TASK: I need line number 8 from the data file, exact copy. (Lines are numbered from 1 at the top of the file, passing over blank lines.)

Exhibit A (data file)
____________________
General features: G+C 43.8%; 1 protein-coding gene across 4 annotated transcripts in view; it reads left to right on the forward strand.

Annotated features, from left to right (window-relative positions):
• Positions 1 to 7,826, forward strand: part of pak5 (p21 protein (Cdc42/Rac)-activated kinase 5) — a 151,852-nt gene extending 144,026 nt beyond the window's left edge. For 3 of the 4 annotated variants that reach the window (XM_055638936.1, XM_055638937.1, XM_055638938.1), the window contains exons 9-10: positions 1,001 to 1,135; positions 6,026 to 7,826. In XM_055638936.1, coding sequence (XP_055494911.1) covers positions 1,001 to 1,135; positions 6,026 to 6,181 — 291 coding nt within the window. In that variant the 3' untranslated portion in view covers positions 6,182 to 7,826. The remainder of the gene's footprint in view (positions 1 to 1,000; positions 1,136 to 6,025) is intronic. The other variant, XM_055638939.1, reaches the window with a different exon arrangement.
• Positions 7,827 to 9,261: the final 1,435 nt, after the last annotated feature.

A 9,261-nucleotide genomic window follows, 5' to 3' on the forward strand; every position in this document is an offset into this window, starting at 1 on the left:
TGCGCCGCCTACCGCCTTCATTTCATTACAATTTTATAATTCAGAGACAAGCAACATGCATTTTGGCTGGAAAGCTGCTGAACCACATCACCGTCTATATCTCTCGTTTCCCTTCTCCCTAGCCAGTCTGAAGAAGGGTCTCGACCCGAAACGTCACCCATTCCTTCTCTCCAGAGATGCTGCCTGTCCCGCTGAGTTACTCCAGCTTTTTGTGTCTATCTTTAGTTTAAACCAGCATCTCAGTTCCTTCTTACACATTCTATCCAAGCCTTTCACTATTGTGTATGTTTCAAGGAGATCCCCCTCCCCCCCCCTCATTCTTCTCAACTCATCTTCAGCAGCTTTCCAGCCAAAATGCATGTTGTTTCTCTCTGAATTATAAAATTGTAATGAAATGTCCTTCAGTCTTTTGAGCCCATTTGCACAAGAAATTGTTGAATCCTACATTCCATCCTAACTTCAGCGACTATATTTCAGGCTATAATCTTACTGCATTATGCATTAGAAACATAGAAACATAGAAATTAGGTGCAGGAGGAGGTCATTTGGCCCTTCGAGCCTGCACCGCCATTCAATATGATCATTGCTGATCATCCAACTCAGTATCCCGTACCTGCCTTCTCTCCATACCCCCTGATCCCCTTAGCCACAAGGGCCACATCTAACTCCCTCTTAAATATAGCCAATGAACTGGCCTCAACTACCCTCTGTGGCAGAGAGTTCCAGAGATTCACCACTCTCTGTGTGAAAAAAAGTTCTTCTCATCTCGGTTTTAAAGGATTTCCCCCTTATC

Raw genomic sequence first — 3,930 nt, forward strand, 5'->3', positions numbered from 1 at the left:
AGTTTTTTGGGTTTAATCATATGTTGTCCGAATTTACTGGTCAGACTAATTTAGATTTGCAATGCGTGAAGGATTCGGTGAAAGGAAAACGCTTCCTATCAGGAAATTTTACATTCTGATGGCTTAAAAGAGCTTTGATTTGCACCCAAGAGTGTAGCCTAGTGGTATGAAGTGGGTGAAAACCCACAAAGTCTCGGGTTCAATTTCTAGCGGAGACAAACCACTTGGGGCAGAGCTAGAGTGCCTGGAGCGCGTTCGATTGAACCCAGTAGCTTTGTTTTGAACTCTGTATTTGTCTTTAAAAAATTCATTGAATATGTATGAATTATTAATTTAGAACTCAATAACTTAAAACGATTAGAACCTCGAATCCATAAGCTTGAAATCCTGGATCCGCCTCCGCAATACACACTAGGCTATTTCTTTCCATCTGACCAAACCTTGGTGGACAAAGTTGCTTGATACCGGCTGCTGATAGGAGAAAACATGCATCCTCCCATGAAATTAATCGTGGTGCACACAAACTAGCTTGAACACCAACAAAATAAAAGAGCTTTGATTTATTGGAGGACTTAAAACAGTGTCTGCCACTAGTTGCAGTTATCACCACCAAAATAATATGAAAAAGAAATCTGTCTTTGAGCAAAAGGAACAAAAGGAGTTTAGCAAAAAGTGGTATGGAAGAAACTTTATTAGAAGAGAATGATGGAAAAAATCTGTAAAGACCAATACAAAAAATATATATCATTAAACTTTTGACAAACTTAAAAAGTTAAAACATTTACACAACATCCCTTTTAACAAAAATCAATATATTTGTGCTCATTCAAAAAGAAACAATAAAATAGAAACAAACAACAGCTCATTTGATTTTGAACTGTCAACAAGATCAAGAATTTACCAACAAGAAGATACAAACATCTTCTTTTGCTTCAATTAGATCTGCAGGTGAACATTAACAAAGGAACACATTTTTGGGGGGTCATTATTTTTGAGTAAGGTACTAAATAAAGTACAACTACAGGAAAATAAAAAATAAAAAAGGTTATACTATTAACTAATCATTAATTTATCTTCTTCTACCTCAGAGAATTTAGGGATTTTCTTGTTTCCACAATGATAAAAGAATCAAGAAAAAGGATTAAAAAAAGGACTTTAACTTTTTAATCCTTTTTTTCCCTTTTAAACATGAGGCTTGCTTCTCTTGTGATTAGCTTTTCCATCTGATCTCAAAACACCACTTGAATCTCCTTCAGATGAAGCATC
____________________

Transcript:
AGTTTTTTGGGTTTAATCATATGTTGTCCGAATTTACTGGTCAGACTAATTTAGATTTGCAATGCGTGAAGGATTCGGTGAAAGGAAAACGCTTCCTATCAGGAAATTTTACATTCTGATGGCTTAAAAGAGCTTTGATTTGCACCCAAGAGTGTAGCCTAGTGGTATGAAGTGGGTGAAAACCCACAAAGTCTCGGGTTCAATTTCTAGCGGAGACAAACCACTTGGGGCAGAGCTAGAGTGCCTGGAGCGCGTTCGATTGAACCCAGTAGCTTTGTTTTGAACTCTGTATTTGTCTTTAAAAAATTCATTGAATATGTATGAATTATTAATTTAGAACTCAATAACTTAAAACGATTAGAACCTCGAATCCATAAGCTTGAAATCCTGGATCCGCCTCCGCAATACACACTAGGCTATTTCTTTCCATCTGACCAAACCTTGGTGGACAAAGTTGCTTGATACCGGCTGCTGATAGGAGAAAACATGCATCCTCCCATGAAATTAATCGTGGTGCACACAAACTAGCTTGAACACCAACAAAATAAAAGAGCTTTGATTTATTGGAGGACTTAAAACAGTGTCTGCCACTAGTTGCAGTTATCACCACCAAAATAATATGAAAAAGAAATCTGTCTTTGAGCAAAAGGAACAAAAGGAGTTTAGCAAAAAGTGGTATGGAAGAAACTTTATTAGAAGAGAATGATGGAAAAAATCTGTAAAGACCAATACAAAAAATATATATCATTAAACTTTTGACAAACTTAAAAAGTTAAAACATTTACACAACATCCCTTTTAACAAAAATCAATATATTTGTGCTCATTCAAAAAGAAACAATAAAATAGAAACAAACAACAGCTCATTTGATTTTGAACTGTCAACAAGATCAAGAATTTACCAACAAGAAGATACAAACATCTTCTTTTGCTTCAATTAGATCTGCAGGTGAACATTAACAAAGGAACACATTTTTGGGGGGTCATTATTTTTGAGTAAGGTACTAAATAAAGTACAACTACAGGAAAATAAAAAATAAAAAAGGTTATACTATTAACTAATCATTAATTTATCTTCTTCTACCTCAGAGAATTTAGGGATTTTCTTGTTTCCACAATGATAAAAGAATCAAGAAAAAGGATTAAAAAAAGGACTTTAACTTTTTAATCCTTTTTTTCCCTTTTAAACATGAGGCTTGCTTCTCTTGTGATTAGCTTTTCCATCTGATCTCAAAACACCACTTGAATCTCCTTCAGATGAAGCATC